“People where you live,” the little prince said, “grow five thousand roses in one garden… yet they don’t find what they’re looking for…
They don’t find it,” I answered.
And yet what they’re looking for could be found in a single rose, or a little water…”
Of course,” I answered.
And the little prince added, “But eyes are blind. You have to look with the heart.”
One of my favourite books in the entire world is Le Petite Prince. One of my goals is to add an English and French copy to my book collection.
It reminds me of a very simple time in my life, when my young self read the French novella as part of a school project & I often told a dear friend that I needed her to “Dessine-Moi un mouton.”
The imagery speaks to me & I would say 80% of my blog’s ideals & content comes from this little French book (well, also Burton, random quotes on the Internet, ads on eBay, et al). Chances are, if I’ve sat & waxed about life, the search for happiness, etc. I’ve probably been reading this book…again.
I often speak of the heart knowing what’s best for us, which is the lesson found in Le Petite Prince
The prince falls deeply in love with the rose, who seemingly rejects him, as she is quite vain. The prince travels to many planets & learns the lesson that men often lead hard lives & prefer to live alone and desolate. Finally, the prince learns from a fox that while his beloved rose seemed so common & pointless to the world, he had “tamed” his beautiful rose, loved & protected her & that’s what made her so special. His love for her made her special. It wasn’t until the Rose’s vain & flippant nature drove the prince to leave that she realized her true love for the Prince & was heartbroken that she felt her actions had forever cost her the person that made her whole.
“In those days, I didn’t understand anything. I should have judged her according to her actions, not her words. She perfumed my planet and lit up my life. I should never have run away! I ought to have realized the tenderness underlying her silly pretensions. Flowers are so contadictory! But I was too young to know how to love her.”
I guess it always struck a nerve with me that the prince saw something so amazing in such a common…thing. It was so beautiful, that someone could love despite countless rejections & be hurt so frequently, but his pure love remained. There must be some comfort in knowing that regardless of how common, or normal, or flawed, or vain, that someone finds you loveable. There must be some sense of joy in knowing that while the rest of the world sees you as simply a common…thing, one person sees you as their rose. While the Prince clearly loved his rose far more than she him, she truly did love the Prince. However, she allowed her vanity, her want to be admired by many, her inability to apologize for her hurtful nature push him away. When she was forced to finally face a life without the Prince loving her, even from afar, she was broken, even though no matter where he went, the Prince still loved her.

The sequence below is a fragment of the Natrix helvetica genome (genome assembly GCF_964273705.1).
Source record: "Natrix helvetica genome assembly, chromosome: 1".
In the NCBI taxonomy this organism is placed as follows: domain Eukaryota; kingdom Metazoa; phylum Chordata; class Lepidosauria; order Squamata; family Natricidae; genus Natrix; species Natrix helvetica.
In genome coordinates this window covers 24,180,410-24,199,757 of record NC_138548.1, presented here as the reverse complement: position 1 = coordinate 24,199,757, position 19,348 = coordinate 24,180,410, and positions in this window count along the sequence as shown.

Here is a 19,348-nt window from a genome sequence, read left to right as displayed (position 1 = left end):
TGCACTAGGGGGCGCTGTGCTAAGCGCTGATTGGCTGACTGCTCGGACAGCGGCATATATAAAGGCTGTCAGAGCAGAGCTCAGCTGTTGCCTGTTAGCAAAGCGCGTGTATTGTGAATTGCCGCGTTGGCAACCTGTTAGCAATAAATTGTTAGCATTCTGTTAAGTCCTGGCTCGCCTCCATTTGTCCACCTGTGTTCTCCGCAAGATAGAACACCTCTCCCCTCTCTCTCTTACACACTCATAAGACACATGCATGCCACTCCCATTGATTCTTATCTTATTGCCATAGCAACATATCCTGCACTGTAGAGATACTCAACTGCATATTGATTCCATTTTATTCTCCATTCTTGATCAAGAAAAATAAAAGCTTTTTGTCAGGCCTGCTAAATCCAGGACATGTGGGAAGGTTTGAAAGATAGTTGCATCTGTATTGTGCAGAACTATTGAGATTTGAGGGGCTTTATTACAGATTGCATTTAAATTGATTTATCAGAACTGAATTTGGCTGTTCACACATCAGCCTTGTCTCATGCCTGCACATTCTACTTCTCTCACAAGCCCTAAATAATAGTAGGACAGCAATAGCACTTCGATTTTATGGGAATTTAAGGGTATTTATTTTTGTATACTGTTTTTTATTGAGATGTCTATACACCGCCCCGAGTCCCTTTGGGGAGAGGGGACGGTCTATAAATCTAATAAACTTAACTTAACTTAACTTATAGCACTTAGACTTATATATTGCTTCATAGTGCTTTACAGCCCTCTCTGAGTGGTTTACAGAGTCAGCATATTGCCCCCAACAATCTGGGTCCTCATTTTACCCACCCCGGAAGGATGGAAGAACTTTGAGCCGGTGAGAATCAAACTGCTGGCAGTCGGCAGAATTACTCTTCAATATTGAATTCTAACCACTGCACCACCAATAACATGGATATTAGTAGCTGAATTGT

Because in the end, it was the Prince’s love that made her special, that brought out the good. This inspires most of my thoughts on love, what we look for, the idea that its the actions we focus on, not the words, as words contain so many lies, but actions are rooted in fact. You search for what you need, no matter how hard you pretend it isn’t true. Much like the Prince desperately tries to escape his beloved through running, meeting the Fox, his responsibility to her never waned & he always sought her out, humans always go back to the thing that makes us truly whole, even though we deny it. I guess it’s kind of funny that I have taken so many ideals from a children’s book, but perhaps the best lessons are childlike. Perhaps we should all look for our Petite Prince, who ignores our commonness, our vanity, our overall suckiness & simply sees the most beautiful thing they’ve ever seen. Because once we have it, we’ll always long for it, as truthfully, we’ll know that’s what makes us whole.
“I shall look at you out of the corner of my eye, and you will say nothing. Words are the source of misunderstandings.”
But, that’s me, the girl who takes all of her important thoughts on relationships from Burton films, French novellas & other random places. I guess I shall always just enjoy that sort of whimsy. For I don’t want to become one of the dreaded grown ups the snake warned me about:
“All grown-ups were once children… but only few of them remember it.”